Referring to FIG. 2, the CPS 11 includes for each active user a dedicated User-Control Plane Function (U-CPF) (e.g. a control plane proxy server) which is basically the control plane interface between the IP network and the user. By this network entity the users log on to the system and negotiate their operational settings (call rights, etc.). It handles the user's profile and manages his one-to-one calls.
 Referring again to FIG. 1, the bridge 10 is responsible for the real-time distribution of VoIP packets to the users' terminals. Each bridge forwards traffic only between valid connections programmed by the CPS. The bridge 10 may perform one or more of the following functionalities:
 Input checking: to identify and authenticate the traffic source (optionally the mnemonics in the leader RTP packet, which will be discussed below, have to be processed here). Input checking may also include actions to perform and support security procedures.
 Scanning filtering: to select from the multiple incoming traffic streams destined to the same user the one which has to be forwarded to his recipient according to the user's scanning settings.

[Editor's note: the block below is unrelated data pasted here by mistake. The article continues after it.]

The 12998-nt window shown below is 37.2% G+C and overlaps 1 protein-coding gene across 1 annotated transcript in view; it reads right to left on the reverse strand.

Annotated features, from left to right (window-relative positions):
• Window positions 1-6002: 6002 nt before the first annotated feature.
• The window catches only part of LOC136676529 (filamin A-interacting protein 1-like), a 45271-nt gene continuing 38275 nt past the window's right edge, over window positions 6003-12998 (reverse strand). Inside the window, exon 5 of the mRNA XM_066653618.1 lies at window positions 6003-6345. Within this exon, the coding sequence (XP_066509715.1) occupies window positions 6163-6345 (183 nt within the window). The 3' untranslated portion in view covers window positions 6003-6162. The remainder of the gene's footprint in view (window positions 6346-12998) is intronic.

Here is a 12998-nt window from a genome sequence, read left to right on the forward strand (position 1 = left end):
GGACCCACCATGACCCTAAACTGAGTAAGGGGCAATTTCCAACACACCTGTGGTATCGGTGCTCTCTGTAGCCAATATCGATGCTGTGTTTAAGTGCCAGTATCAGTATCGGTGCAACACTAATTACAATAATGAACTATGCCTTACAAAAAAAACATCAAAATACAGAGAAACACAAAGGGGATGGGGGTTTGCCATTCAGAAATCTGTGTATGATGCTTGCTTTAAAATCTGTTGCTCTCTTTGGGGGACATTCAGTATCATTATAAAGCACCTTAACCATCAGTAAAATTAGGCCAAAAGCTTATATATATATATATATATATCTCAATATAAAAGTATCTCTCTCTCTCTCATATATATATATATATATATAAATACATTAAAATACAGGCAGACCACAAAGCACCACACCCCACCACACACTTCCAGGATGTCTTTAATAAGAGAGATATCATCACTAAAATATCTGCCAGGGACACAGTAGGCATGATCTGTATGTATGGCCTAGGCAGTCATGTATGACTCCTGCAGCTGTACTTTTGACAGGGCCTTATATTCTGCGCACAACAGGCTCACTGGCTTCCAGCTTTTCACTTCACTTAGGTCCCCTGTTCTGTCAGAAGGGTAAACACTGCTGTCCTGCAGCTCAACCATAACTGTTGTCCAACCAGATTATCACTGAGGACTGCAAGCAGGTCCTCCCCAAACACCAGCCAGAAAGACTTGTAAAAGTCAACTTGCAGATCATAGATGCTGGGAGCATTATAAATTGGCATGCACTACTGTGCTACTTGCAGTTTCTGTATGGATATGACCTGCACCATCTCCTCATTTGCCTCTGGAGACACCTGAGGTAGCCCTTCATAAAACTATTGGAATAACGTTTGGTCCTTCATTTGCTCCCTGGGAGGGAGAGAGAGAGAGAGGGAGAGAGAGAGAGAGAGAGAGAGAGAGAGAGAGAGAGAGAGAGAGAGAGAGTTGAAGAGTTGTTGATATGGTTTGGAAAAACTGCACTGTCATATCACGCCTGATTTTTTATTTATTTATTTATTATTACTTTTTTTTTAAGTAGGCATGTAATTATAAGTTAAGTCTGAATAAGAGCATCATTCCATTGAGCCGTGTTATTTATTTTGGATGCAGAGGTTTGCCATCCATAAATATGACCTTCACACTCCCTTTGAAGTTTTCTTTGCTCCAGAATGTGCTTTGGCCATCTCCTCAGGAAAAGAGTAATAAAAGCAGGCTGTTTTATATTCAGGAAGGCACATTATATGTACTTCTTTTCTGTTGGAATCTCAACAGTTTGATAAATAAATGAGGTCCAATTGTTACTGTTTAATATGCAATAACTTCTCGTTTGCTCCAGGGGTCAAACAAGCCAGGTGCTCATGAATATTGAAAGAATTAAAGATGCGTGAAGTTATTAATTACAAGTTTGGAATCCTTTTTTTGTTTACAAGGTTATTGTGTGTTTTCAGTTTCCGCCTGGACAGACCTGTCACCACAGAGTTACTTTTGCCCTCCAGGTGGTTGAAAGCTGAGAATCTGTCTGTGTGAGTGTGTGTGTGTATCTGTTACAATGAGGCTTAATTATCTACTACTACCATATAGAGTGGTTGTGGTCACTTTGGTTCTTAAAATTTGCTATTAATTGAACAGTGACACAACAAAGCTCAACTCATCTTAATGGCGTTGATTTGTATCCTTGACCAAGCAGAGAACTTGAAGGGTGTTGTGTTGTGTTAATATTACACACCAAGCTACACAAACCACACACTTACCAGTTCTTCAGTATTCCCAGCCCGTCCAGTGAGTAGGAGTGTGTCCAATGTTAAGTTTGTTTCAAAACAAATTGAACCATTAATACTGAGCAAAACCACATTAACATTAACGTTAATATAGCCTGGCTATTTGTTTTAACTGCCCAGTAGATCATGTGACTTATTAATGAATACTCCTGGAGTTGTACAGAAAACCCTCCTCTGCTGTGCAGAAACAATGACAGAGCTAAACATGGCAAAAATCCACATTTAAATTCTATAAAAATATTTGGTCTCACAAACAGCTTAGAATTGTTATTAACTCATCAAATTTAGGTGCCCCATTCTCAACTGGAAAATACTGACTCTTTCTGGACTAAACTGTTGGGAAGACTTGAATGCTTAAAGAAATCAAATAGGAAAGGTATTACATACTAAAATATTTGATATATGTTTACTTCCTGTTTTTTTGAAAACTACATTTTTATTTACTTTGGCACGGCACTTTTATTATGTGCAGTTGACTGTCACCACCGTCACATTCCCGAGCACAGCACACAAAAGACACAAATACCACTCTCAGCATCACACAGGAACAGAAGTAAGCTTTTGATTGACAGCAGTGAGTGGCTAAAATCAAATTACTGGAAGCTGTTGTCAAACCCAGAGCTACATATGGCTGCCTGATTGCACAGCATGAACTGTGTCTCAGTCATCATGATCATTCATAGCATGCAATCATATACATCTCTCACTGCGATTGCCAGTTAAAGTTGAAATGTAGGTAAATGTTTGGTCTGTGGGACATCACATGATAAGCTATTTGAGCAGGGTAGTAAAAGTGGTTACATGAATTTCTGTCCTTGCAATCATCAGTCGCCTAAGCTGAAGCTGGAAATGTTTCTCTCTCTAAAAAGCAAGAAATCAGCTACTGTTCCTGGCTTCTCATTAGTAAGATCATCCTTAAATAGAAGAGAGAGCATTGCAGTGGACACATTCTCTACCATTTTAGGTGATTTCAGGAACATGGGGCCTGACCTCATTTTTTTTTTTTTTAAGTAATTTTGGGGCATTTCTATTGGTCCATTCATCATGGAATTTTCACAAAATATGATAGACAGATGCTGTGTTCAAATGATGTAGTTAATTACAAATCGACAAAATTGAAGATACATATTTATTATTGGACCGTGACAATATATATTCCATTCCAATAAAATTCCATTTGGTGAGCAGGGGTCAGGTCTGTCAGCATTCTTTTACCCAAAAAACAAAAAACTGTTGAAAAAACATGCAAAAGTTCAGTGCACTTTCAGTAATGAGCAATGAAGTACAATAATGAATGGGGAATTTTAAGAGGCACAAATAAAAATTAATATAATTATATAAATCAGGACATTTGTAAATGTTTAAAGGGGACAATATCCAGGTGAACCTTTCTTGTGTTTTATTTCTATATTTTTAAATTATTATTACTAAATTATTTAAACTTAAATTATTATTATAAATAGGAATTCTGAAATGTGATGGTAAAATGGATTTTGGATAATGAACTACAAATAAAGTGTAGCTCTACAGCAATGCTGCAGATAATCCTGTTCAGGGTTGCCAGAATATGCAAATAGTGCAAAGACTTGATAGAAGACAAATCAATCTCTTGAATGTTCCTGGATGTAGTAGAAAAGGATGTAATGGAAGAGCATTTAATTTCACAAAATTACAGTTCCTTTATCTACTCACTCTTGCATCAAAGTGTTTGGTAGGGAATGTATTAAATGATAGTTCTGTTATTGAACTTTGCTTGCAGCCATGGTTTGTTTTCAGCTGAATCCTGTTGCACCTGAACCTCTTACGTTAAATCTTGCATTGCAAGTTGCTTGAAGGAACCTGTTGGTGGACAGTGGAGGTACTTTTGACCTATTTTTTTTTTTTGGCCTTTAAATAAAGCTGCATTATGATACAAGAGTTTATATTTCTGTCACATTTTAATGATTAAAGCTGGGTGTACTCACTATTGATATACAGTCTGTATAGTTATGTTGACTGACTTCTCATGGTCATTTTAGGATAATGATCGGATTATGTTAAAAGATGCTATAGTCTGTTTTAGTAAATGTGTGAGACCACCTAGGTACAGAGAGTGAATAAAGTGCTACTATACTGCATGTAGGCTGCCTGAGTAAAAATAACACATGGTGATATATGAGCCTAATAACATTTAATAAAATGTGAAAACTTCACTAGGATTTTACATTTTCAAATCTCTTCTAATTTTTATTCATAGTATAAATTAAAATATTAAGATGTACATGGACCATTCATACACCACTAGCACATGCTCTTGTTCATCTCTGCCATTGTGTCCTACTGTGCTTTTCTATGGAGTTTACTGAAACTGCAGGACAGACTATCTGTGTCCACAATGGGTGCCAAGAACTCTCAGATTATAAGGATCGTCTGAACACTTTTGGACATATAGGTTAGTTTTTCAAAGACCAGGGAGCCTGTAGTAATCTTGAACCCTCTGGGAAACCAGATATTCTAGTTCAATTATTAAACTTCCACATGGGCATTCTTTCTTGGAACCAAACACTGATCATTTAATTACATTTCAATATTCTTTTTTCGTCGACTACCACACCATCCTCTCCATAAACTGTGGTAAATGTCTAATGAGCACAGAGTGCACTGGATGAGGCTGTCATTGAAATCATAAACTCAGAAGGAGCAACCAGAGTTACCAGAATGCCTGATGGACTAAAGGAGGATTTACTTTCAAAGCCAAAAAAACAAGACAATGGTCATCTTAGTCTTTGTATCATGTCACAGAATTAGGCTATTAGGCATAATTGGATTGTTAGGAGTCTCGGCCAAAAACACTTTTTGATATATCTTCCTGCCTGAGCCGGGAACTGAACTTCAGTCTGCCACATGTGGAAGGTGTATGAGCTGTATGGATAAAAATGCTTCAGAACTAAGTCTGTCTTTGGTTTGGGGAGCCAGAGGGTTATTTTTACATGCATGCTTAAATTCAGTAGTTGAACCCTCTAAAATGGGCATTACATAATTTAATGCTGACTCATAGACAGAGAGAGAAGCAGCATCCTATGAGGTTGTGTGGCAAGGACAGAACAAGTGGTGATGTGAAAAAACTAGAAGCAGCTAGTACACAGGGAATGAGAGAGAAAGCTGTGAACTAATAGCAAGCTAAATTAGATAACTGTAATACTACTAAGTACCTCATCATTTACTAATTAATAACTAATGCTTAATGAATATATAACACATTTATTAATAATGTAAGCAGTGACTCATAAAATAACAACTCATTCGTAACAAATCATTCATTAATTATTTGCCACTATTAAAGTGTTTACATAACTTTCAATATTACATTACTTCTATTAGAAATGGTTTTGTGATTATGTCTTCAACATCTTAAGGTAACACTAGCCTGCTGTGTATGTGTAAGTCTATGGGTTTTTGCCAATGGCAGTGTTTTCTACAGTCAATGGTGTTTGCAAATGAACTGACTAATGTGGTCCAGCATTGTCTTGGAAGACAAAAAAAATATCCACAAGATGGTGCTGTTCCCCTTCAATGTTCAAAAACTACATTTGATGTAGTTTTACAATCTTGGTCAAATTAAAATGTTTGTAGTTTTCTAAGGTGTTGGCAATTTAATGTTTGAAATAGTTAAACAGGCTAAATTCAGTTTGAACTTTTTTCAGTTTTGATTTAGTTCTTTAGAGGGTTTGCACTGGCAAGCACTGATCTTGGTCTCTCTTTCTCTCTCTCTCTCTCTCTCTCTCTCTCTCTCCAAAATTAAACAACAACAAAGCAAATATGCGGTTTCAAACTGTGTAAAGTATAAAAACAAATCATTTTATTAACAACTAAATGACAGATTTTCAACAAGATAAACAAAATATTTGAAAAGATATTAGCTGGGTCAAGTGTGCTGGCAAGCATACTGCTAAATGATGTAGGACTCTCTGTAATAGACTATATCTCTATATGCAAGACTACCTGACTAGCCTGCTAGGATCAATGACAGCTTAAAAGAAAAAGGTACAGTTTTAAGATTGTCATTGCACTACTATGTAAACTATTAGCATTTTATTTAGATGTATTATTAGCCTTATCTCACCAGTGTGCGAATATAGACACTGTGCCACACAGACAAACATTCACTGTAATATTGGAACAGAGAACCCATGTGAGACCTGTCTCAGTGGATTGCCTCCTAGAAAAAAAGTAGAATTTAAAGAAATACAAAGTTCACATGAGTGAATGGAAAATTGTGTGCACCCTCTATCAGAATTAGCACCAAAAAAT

Referring to FIG. 2, the bridge 10 includes for each active user a dedicated User-User-plane Function (U-UPF) (e.g. in a server) which performs the input checking and scanning processes for the individual subscribers which have been assigned to it by the U-CPF. For security purposes the U-UPF may have security associations for each mobile terminal it handles. The U-UPF hides the network complexity from the mobile terminals, so the user just has to send all his user-plane traffic to this unit that afterwards forwards it according to the mapping settings made by the U-CPF. In this way there is no need to establish secure channels between each user and all the IP network entities, which just have to trust the U-UPF from which they receive packets. In FIG. 2, a mobile station MS1 has dedicated U-UPF 20 and U-CPF 22, and a mobile station MS2 has dedicated U-UPF 21 and U-CPF 23.